“Not a chance!” Chloe laughs. This contest is far too important to give it away. I’m in it to win it!”
I half-listen to their campaign tactics through the pounding of my pulse, feeling even more tongue-tied than usual, and sneak a look at Ben, who’s sitting beside me in the back, sleeves rolled up as he taps at his phone. Although he flicks me a glance, a tiny tremor of his lips telling me he’s registered my wacky glasses, he returns his attention to his screen.
Right, well that’s fine – clearly our shared workouts are still a secret. I stifle a sigh. Whatever, I’m not in the mood for banter. I push my bag between my knees and rest my head against the window, trying to ignore the way it jerks with my pulse.
Outside, a light drizzle bleaches the view to dismal. As the grey trees and fields roll past, my mind churns. What did Mum mean by ‘it’s happening’? Why have my eyes turned green? My stomach threatens to reject its non-existent breakfast as I remember her words. It’s not safe by the coast.
I’m picking at my fingers when, without warning, the car slows to a halt, hauling me to the present. Startled, I stare out the window and for the first time in my life I glimpse the sea. My heart skips a beat.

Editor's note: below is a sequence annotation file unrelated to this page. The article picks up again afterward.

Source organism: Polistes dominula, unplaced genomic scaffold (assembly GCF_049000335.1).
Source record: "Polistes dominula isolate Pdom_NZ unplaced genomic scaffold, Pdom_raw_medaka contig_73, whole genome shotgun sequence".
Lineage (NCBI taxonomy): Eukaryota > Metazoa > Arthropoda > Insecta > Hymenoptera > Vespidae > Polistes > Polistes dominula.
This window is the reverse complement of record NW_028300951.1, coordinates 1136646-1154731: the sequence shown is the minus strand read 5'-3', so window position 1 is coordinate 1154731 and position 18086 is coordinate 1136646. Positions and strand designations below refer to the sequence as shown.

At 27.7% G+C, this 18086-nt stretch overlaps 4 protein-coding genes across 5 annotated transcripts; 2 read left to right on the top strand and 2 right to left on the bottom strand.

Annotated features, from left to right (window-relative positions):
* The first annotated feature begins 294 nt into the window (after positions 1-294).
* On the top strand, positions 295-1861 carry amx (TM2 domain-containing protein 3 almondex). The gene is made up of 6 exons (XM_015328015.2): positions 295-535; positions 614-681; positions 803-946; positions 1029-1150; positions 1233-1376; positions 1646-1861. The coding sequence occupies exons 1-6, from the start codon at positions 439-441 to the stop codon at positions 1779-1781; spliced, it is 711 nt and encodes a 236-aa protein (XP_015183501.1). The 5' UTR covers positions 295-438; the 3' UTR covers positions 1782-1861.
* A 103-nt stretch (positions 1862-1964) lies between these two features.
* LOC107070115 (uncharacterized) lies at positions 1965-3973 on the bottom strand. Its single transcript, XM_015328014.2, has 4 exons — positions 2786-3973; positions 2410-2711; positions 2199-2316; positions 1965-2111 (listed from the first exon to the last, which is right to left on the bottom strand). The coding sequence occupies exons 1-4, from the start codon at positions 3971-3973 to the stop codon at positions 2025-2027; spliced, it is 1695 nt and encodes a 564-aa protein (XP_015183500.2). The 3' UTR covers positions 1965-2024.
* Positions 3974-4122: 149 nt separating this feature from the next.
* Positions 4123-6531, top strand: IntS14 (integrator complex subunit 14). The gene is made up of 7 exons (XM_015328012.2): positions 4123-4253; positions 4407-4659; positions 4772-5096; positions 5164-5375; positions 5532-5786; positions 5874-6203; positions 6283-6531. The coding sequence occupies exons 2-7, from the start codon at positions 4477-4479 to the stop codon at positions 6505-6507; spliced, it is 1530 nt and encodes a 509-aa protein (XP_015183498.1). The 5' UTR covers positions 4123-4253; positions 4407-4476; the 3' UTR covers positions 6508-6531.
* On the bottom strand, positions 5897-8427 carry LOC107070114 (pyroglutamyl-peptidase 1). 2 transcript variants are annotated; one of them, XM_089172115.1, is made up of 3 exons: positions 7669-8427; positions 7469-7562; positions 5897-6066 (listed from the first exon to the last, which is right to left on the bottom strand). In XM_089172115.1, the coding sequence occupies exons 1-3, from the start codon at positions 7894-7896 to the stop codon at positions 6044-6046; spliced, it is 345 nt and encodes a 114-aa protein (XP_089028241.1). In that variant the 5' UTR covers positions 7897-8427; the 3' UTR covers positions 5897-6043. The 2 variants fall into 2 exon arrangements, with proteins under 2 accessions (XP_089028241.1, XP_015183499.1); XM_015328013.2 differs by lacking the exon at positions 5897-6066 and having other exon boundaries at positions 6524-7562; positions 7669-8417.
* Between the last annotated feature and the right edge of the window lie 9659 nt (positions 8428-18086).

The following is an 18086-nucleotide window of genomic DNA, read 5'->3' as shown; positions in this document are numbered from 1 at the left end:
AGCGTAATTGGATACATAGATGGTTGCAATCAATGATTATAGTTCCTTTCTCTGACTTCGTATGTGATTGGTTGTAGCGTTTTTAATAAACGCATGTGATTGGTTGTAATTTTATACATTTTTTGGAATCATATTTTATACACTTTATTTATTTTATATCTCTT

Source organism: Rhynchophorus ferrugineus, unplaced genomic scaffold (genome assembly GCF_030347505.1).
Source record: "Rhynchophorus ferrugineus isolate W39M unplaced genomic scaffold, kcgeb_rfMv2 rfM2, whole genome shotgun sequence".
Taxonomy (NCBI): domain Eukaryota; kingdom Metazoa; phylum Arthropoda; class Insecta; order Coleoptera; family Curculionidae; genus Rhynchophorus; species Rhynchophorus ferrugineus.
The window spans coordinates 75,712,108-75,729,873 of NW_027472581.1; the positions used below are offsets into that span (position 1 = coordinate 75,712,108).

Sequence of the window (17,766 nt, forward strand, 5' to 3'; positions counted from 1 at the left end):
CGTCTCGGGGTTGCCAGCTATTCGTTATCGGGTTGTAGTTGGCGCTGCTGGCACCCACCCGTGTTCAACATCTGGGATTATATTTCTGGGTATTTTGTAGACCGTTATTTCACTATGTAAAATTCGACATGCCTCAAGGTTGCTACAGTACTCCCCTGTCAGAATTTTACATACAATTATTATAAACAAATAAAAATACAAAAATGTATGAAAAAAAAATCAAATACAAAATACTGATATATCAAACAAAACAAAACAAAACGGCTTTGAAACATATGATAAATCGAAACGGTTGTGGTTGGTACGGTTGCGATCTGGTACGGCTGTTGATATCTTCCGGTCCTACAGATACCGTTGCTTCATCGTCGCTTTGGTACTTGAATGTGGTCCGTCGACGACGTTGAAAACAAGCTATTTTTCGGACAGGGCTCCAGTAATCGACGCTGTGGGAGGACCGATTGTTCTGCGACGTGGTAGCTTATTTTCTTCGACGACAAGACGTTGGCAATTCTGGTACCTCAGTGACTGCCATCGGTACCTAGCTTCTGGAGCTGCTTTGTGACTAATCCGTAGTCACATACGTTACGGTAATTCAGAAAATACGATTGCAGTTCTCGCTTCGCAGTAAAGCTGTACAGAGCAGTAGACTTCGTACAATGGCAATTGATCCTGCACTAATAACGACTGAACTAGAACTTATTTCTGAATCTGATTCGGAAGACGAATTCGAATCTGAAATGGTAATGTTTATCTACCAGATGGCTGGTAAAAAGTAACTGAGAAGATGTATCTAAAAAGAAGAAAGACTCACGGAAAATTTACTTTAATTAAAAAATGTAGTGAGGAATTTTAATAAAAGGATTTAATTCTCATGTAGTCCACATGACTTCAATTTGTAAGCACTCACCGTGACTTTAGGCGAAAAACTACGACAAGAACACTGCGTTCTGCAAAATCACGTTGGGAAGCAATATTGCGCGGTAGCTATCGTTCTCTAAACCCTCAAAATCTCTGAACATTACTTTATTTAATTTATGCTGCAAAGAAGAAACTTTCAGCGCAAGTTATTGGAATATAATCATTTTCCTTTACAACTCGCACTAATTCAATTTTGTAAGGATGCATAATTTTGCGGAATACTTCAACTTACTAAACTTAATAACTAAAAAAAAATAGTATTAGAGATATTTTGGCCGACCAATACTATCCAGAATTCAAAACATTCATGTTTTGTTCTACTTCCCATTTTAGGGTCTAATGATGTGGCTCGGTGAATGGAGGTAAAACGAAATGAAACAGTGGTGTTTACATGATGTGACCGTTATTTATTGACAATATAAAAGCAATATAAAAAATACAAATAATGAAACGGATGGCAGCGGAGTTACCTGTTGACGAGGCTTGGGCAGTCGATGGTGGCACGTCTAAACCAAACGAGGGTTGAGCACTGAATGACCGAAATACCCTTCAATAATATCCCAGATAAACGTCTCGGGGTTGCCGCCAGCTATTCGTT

“I’ll meet you back here at six, prompt,” Chloe’s mum tells us as we get out. I barely hear. Stumbling over my feet, I stand by the car, clutching my bag as it drives away. The sea stretches in front of me, grey, flat and uniform, not like I expected at all. It looks cold, especially through dark lenses. And yet—for a second, I close my eyes, breathing in the scent of salt. Delicious. I step towards the water.
A horn blares. I leap sideways, pulse hammering.
“Look where you’re going!” The irate driver of a red BMW glares at me before pulling past, still muttering.
“What’re you doing?” Chloe appears by my side, coffee-coloured fingers plucking my arm. “Come on, we’re ready to hit the amusements.”
I can’t speak. Instead, I nod mutely, eyes lingering on the shifting grey water, immobile. Behind me, Kitty and Grace snigger and I wish I could sink into the pavement, but Chloe’s mouth opens in an ‘O’.
“I forgot, you’ve never been to the sea before, have you.” Her cheeks dimple. “Tell you what, you have a quick walk on the beach and meet us in the arcade afterwards. We’re gonna be there for a while – I’m after that monster teddy!”
“No, it’s fine,” I manage. “You go in, I’ll be right with you.”